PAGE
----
President Donald Trump, above in the Oval Office on Friday, is surrounding himself with “yes” men and women who see their jobs as executing his vision, even when they disagree. (Washington Post photo by Jabin Botsford)

President Donald Trump, above in the Oval Office on Friday, is surrounding himself with “yes” men and women who see their jobs as executing his vision, even when they disagree. (Washington Post photo by Jabin Botsford)

Mueller disputes accuracy of BuzzFeed report on Trump, Cohen

BuzzFeed reported that Donald Trump told Michael Cohen to lie to Congress about Moscow real estate project

Special counsel Robert Mueller’s office on Friday issued a rare public statement disputing the accuracy of BuzzFeed News’ report that said President Donald Trump’s former attorney told Mueller that the president directed him to lie to Congress.

BuzzFeed, citing two unidentified law enforcement officials, reported that Trump directed Michael Cohen to lie to Congress about a Moscow real estate project and that Cohen told Mueller the president personally instructed him to lie about the timing of the deal. The report said Mueller’s investigators learned about Trump’s directive “through interviews with multiple witnesses from the Trump Organization and internal company emails, text messages, and a cache of other documents.”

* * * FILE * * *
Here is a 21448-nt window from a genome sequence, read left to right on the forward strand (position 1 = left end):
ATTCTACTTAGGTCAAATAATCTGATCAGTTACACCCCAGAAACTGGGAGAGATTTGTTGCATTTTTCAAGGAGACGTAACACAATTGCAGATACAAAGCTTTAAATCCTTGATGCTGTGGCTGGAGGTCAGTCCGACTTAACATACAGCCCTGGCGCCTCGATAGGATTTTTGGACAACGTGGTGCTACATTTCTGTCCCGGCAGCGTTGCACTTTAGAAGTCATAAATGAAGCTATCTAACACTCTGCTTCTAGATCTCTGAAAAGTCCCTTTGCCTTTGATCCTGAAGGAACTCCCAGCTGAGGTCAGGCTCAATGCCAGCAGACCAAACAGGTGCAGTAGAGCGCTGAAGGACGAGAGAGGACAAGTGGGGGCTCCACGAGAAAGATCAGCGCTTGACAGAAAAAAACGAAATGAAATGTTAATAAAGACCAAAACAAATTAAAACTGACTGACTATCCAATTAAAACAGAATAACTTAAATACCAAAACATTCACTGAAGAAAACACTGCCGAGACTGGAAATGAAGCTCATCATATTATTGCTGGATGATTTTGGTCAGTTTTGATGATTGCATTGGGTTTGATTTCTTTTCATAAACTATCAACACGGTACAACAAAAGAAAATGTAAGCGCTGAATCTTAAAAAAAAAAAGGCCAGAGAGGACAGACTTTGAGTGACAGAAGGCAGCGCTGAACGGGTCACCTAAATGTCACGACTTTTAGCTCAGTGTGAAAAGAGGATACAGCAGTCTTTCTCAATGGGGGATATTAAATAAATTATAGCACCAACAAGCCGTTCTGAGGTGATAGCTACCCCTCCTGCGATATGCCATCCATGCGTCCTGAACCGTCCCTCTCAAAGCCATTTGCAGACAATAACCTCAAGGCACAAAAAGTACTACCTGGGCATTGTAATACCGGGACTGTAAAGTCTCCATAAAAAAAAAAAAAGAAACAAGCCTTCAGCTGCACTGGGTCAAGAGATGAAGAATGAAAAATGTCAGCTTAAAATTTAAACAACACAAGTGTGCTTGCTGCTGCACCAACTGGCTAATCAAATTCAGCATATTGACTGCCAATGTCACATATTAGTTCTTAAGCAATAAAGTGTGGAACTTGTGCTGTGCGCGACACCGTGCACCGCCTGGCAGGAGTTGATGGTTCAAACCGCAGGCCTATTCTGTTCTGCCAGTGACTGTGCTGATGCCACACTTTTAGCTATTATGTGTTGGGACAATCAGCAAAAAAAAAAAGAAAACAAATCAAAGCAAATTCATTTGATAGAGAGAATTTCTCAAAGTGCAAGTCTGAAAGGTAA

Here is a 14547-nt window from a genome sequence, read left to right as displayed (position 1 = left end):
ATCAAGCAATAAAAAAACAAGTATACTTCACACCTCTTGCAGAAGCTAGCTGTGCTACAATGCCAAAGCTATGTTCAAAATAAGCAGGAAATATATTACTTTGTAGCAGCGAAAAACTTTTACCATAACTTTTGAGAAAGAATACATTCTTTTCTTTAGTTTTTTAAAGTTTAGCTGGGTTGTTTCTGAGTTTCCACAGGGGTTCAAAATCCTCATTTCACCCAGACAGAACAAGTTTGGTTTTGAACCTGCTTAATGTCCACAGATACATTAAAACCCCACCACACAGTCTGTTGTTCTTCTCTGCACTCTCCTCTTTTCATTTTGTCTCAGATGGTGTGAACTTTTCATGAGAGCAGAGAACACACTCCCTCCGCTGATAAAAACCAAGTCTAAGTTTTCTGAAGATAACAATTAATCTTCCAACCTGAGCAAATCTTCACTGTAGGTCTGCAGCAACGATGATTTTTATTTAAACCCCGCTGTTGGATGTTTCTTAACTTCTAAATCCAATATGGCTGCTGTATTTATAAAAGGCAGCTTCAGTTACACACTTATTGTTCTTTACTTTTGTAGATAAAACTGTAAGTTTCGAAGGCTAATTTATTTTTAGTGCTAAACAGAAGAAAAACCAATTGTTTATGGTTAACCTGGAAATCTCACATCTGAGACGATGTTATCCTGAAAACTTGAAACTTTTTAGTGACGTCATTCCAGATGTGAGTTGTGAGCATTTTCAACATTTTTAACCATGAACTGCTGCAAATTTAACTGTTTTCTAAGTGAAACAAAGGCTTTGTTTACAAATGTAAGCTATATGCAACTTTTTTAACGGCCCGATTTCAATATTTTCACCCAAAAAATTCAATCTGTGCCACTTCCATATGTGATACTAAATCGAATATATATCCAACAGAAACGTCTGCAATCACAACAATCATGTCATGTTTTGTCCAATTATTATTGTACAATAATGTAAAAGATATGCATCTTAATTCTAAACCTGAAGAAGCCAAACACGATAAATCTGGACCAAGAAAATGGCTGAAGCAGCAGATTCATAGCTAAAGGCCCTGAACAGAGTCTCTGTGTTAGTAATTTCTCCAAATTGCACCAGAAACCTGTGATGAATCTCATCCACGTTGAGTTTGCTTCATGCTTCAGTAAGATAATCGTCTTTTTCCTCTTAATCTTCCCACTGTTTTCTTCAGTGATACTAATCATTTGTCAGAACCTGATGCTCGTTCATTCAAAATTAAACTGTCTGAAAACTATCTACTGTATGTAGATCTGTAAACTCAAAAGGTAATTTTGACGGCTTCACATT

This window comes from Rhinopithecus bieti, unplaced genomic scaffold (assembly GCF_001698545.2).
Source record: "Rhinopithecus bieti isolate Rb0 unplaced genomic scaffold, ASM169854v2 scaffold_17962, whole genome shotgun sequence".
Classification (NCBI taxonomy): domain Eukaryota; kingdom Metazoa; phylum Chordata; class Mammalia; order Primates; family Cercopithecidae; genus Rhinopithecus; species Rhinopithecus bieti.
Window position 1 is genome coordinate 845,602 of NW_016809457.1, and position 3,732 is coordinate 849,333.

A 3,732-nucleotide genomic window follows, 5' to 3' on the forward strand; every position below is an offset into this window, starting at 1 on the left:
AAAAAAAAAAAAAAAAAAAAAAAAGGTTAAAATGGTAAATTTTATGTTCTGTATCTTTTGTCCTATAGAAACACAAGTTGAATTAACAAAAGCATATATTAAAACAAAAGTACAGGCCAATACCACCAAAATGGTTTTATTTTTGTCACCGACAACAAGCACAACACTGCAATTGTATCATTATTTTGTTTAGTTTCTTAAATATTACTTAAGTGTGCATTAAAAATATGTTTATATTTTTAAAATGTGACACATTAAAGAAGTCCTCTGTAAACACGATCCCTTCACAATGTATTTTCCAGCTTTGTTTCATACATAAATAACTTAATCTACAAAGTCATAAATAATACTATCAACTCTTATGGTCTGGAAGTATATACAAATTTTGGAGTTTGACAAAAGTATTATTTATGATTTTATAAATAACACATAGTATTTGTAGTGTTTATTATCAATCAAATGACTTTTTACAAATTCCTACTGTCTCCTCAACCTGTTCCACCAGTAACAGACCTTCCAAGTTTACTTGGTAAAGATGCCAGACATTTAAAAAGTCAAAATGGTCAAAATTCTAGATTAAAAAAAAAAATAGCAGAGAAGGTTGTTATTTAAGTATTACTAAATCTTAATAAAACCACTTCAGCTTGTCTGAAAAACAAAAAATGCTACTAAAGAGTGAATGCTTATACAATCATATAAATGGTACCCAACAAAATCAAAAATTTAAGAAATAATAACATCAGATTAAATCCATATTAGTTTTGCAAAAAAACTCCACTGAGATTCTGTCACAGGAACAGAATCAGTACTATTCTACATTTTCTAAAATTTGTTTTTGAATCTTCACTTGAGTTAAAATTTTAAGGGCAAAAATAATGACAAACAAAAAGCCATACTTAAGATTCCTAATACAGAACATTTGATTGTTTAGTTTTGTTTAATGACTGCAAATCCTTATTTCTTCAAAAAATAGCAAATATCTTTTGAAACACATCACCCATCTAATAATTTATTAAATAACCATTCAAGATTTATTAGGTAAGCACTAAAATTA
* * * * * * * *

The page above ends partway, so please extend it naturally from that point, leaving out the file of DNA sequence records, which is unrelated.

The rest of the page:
The report said Cohen acknowledged Trump’s instructions when he was interviewed by the Mueller team.

The statement by Mueller’s office on Friday night doesn’t cite any specific errors. In it, the special counsel’s spokesman, Peter Carr, said, “BuzzFeed’s description of specific statements to the special counsel’s office, and characterization of documents and testimony obtained by this office, regarding Michael Cohen’s congressional testimony are not accurate.”

BuzzFeed spokesman Matt Mittenthal said the publication stands by its reporting and urged readers to “stay tuned” as they worked to determine what Mueller was denying. Ben Smith, editor-in-chief of BuzzFeed News, also said the publication stands by its reporting and the sources who informed it.

“We urge the special counsel to make clear what he’s disputing,” Smith said.

Immediately after the special counsel’s statement was issued, Trump retweeted several posts that called the story fake news. He later tweeted: “A very sad day for journalism, but a great day for our Country!”

Trump’s lawyer, Rudy Giuliani, tweeted: “I commend Bob Mueller’s office for correcting the BuzzFeed false story that Pres. Trump encouraged Cohen to lie. I ask the press to take heed that their hysterical desire to destroy this President has gone too far. They pursued this without critical analysis all day. #FAKENEWS.”

The extraordinary statement from Mueller’s office came after Democrats had vowed to investigate whether the report was true, calling that possibility a “concern of the greatest magnitude.” House intelligence committee Chairman Adam Schiff, D-Calif., and House Judiciary Committee Chairman Jerrold Nadler, D-N.Y., both said they would probe BuzzFeed’s account. Some Democrats even said that if the report were true, then Trump should be impeached.

READ MORE: U.S. Congress to probe whether Trump told lawyer Cohen to lie